While we’re all social distancing (or we should be!!) during the Covid-19 pandemic, I thought I would look at the GAA at home and abroad and look at the unique stories that each GAA club has. Maybe it might be a time to educate your own club. Talk about your history and start a discussion about what it really means to be a part of your GAA club. When we give our introductions during the Experience Gaelic Games sessions, we try to give an indication to our visitors that each club has its own unique story. And they do! From the logo of Na Piarsaigh to the first all-African GAA team in the world, each club has a unique story that we want to hear!
This idea came about when I was looking at the spread of the corona virus worldwide. It got me thinking about the spread of the GAA globally. While it hasn’t quite spread as quickly as the corona virus (only lagging about 3,000 years behind), it is steadily growing, so much so that there is probably a team near your hometown which you can join today! The GAA like the virus is infectious. If one person gets it, they usually spread it to their friends at a rapid rate.
As we said, each GAA club has their own story. I will give two of these stories from our own Experience Gaelic Games locations. These are of Na Piarsaigh in Cork and Naomh Galls in Belfast.
For Na Piarsaigh, their logo is the symbolic red hand of Ulster with severed thumb. The red hand represents the island that is Ireland, the severed thumb the six northern counties still under foreign rule. Legend is that when Ireland is reunited the thumb will re-join the fingers to create a strong, useful hand.
For Naomh Galls, they are adjacent to Milltown Cemetery. This is a cemetery seeped in historic significance. A number of Ireland’s most famous sons have been buried here, including Bobby Sands, the leader of the 1981 hunger strike in which Irish Republican prisoners protested against the removal of Special Category status. Gerry and Guiseppe Conlon are also buried here, two people wrongly convicted of being IRA bombers. The movie ‘In the Name of the Father’ was made to tell their story. Also, their clubhouse is built with the period of the Troubles in mind, with narrow windows etc.
The GAA Abroad
The first GAA clubs abroad were in Britain and the US in the 19th century. Mainly Irish emigrants brought the GAA gospel abroad with them. For the life of me, and despite a large amount of research, I can’t seem to find which was the first club set-up outside of Ireland. Notwithstanding that, there are now 439 GAA clubs outside the island of Ireland.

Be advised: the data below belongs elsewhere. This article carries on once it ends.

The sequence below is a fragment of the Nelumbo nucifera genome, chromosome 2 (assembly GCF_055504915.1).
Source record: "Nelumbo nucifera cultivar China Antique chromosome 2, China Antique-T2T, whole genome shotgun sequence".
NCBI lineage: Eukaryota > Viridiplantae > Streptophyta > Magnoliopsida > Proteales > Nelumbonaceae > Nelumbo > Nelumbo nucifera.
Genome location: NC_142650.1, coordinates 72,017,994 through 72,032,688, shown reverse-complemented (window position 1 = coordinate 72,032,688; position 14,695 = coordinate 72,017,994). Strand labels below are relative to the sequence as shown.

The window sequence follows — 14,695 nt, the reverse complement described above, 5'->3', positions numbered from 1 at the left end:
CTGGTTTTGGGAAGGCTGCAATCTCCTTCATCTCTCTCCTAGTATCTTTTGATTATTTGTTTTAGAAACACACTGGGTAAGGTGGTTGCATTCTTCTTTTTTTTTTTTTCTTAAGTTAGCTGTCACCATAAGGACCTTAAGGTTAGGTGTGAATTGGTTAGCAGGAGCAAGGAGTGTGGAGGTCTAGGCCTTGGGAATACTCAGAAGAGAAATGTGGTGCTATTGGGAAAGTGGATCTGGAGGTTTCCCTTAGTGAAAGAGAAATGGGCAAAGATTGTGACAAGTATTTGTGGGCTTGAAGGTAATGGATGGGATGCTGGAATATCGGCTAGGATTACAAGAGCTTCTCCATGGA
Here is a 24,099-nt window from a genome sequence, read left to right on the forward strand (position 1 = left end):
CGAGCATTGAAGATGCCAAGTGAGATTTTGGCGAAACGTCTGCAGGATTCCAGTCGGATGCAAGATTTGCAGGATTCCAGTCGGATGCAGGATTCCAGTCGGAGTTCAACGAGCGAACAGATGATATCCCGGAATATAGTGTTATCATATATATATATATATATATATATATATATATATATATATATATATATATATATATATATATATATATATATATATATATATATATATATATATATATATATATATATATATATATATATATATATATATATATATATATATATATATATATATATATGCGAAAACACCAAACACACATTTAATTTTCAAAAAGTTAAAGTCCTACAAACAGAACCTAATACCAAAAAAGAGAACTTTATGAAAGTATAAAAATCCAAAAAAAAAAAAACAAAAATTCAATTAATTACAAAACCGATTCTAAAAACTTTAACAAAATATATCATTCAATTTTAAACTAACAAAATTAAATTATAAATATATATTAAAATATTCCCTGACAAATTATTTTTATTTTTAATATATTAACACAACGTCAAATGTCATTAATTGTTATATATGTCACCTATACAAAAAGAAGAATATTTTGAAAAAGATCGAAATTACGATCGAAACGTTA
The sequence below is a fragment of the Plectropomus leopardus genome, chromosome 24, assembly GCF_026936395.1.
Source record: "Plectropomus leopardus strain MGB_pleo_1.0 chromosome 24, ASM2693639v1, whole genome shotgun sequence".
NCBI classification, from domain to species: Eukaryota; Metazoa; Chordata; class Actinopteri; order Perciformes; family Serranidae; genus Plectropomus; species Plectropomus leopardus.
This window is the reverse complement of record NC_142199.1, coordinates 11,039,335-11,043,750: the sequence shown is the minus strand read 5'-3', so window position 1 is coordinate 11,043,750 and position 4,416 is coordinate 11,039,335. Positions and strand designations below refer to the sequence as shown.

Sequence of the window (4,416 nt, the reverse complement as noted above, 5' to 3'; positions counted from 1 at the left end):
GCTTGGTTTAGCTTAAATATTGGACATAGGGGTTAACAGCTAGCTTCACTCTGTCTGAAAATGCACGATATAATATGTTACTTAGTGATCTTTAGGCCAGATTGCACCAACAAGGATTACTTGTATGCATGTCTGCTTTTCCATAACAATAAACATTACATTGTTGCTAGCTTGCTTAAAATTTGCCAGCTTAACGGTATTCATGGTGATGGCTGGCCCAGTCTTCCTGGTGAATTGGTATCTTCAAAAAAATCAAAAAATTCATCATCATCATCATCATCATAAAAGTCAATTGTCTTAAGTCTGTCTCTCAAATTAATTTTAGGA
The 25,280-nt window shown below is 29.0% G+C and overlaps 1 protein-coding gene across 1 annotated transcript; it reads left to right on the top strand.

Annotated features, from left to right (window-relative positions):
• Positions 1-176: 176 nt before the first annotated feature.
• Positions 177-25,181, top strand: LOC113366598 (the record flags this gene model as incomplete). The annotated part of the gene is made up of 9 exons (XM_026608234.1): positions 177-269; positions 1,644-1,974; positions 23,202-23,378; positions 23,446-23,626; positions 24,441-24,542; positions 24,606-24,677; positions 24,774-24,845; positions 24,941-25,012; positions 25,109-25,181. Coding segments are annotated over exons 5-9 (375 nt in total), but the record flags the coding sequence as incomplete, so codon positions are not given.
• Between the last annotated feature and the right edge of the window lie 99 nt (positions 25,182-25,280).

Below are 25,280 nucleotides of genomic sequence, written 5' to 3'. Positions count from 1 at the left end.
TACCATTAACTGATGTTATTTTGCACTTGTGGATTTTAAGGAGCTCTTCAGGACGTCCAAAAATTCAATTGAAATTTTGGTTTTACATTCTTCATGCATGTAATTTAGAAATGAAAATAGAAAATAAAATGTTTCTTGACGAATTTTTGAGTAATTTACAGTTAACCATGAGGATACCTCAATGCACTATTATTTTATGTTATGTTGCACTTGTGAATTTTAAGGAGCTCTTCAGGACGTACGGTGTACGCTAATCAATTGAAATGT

This number is steadily increasing, so much so that 20% of GAA clubs worldwide are now outside of Ireland. The common denominator with each club is a home away from home. In the words of the great philosopher Conor Kelly (could be wrong on that one); ‘Níl Aon Tinteán Mar Do Thinteán Féin’. For our non-Irish guests, this translates to; ‘there’s no place like home’! GAA clubs are like homes, they’re the lifeblood of the community and they’re a social hub which glues the different personalities together towards achieving the same goal. This is the goal of having the craic!
Much like the story of some of our Experience Gaelic Games locations, clubs abroad are no different in their unique foundation and stories. I thought I would share some of these stories with you, and maybe point you in the direction of your nearest club abroad.
Oulu Irish Elks
There is a club in Finland called the Oulu Irish Elks GAA club which is based in the Artic Circle. What a picturesque location that must be! Imagine the scene. You have collected a short kick out, taken on the attacker, sold him/her with a dummy, taken it past the midfield and hit a shot with the outside of the boot from 55 yards which sailed over the bar. The crowd is unduly quiet, nobody seems to be up on their feet cheering after you have kicked the greatest GAA point ever seen in the Raati Stadium. You strut off, unaware of why you aren’t the local hero and look up …. The Northern Lights are there in all their beauty. Of course! Hopefully they got the score on video …
South African Gaels
Another club abroad which won the heart of the nation when they visited was South African Gaels, who were founded in 2010. They became the first all-African GAA team. They have gone from strength to strength since, gracing the fields of Croke Park during the 2019 GAA World Games. ‘I’ve played soccer, I’ve played Australian football but definitely, there’s no sport like Gaelic football. The amount of physicality and the athleticism mean it’s a terrific sport to play’, said one of their players.
Sports Club Luxembourg
The oldest club on the European mainland is Sports Club Luxembourg, having been established in 1978. Some of its members travel 2 hours to training and have undertaken countless long journeys to matches throughout Europe and abroad. And if you ask them, I’m sure they wouldn’t have it any other way! Always in good spirits and always with a smile on their faces, this club has connected many different cultures/nationalities/counties etc. under the one roof.
Vienna and Paris Gaels
And finally, our last two clubs in this blog are Vienna and Paris Gaels. These clubs contain some great friends of our own CLG Na Fianna. They have gone from strength to strength with blossoming underage and senior teams. Again, the key goal is to have the craic, meet new people and create a home away from home for people who have left our shores!
Start The Discussion Now
Now, hopefully we can get a discussion going about the various GAA clubs. This will give them a chance to show why they were started up, the history behind the club/logo etc. and their proudest moment as part of the GAA so far! Don’t be shy! Comment below or reply to us with your own unique stories!